We started our trip in London, staying in a beautiful apartment in an award-winning, eco-friendly building in Elephant and Castle, a vibrant and diverse neighborhood that won our hearts immediately. This was the view from our bedroom:


We stayed in London for four days, and it was fantastic! We did a lot of sightseeing, catching up on sleep, walking, riding the busses and the underground…but the downside was that London was in the middle of the the worst heatwave they’ve ever had and we were hot as HELL. Poor London just doesn’t have the infrastructure to deal with heat like that, and our apartment, the busses, the tube, basically everywhere, didn’t have adequate air conditioning. We were sweating buckets and remained sticky the entire time. Still, we did the best we could and saw some glorious sights:



Possibly our favorite London experience was getting to eat at St. John, a Michelin-starred restaurant owned by renowned chef Fergus Henderson. Who I met. Who I got to thank. Who I kind of fangirl-fawned over as I gushed to him, and who graciously thanked me and told me he hoped we enjoyed our lunch. Guys…it was basically the highlight of the entire trip. I almost cried several times after returning to my table, but forced myself to hold back the tears remembering I was wearing mascara. Oh, the food was outstanding, by the way! I’m planning to do a second food retrospective post for this trip, so you’ll get to see what we ate!


We visited Stonehenge and Bath:



Both were lovely. This was the most touristy thing we did, and it was fun but I wouldn’t do them again (at least not by chartered tour bus). This was a challenging day because we were all very tired and Sister was worn thin, but we still got many fun memories out of it and I will definitely remember it fondly.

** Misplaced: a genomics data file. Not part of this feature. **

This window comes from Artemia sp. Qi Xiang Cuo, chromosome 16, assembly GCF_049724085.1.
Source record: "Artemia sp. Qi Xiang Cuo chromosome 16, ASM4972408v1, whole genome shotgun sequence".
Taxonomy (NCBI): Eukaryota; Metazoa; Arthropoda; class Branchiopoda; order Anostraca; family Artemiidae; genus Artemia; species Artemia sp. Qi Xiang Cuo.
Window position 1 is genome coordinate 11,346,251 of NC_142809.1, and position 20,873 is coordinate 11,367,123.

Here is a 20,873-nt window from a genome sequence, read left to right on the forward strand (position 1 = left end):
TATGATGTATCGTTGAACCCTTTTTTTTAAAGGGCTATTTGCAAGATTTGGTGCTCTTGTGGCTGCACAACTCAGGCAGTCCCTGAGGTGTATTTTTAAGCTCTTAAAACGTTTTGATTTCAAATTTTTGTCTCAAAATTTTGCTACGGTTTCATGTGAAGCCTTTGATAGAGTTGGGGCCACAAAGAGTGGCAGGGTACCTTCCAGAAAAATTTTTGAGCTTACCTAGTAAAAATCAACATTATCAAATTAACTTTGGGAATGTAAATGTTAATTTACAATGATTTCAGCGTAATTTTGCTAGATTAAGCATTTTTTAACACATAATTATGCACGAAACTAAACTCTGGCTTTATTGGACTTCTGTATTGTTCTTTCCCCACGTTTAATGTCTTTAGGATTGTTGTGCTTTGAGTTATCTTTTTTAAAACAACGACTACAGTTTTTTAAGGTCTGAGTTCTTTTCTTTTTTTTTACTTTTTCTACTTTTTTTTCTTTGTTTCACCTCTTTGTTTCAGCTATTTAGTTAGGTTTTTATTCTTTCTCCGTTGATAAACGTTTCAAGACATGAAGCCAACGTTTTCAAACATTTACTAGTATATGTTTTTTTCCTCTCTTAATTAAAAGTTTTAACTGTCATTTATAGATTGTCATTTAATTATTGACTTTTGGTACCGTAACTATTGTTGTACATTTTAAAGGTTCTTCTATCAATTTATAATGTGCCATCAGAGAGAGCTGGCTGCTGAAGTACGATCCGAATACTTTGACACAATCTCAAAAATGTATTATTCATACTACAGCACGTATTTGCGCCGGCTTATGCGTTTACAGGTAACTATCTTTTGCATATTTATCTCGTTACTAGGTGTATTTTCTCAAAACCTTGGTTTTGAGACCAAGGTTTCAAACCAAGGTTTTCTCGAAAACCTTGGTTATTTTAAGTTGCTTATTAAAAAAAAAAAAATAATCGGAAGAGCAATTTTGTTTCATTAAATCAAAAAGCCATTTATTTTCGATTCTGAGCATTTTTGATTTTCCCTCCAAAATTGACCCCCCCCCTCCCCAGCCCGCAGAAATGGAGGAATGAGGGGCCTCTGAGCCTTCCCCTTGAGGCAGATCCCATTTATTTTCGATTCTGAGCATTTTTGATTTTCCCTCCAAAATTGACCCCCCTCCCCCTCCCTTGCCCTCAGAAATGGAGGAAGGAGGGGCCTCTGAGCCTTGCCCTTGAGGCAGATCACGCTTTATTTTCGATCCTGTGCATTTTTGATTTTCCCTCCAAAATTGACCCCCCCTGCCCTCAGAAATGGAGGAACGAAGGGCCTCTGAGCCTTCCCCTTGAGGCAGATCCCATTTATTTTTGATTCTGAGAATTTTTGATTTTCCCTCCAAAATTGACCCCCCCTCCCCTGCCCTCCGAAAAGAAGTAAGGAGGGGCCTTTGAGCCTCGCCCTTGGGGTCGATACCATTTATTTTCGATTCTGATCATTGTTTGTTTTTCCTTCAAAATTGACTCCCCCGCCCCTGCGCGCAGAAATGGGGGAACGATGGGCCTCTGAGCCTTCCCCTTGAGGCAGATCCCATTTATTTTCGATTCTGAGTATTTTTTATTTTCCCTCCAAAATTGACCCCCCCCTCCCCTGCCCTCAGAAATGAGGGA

Husband and I got to do a day exploring London on our own while Sister rested, and we had the best time! We visited ancient tea shops and ancient perfume shops (surprise, surprise, Husband bought his very first grown-up cologne and it’s MAGICAL). We visited the London Transport Museum, to Husband’s delight, and we visited my beloved Twining’s tea shop, to my delight.


Then in the evening we ate at this lovely place, a beautiful pub. There is so much beauty in the U.K., it’s almost unbelievable. Everywhere you look there is something ancient, eternal and charming looking back at you. The details make all the difference, and we were constantly looking at each other and saying things like “This is REAL! It isn’t Disneyland…it’s REAL!” It sounds so silly, but the beauty, the details…they fed us. They fed us right up, filling starving parts of our souls that we didn’t even know needed nourishment.


After London we took the train to Holyhead (home of the Holyhead Harpies, for you Harry Potter fans!) and stayed in a lovely B&B. I took an evening stroll by myself and was rewarded with these vistas.


The next day we took a ferry to Dublin and, after a near-disaster regarding return-ferry scheduling that Husband heroically solved, we spent seven hours in this remarkably and stunningly beautiful city.






We decided immediately that next time, Dublin is where we’ll be coming, sorry London! We’ve had enough of you! Dublin was just…comfortable. Next to the hustle and bustle of London, Dublin was like your grandpa’s easy chair…we felt we could sink into it with a hot drink (a real Irish coffee, perhaps) and just stay indefinitely. Alas, we had to return to Holyhead…but thankfully we got a stateroom on the return journey, and one with a fantastic view:


Mostly we slept, though. Then, of course, we got to Conwy. OH, CONWY.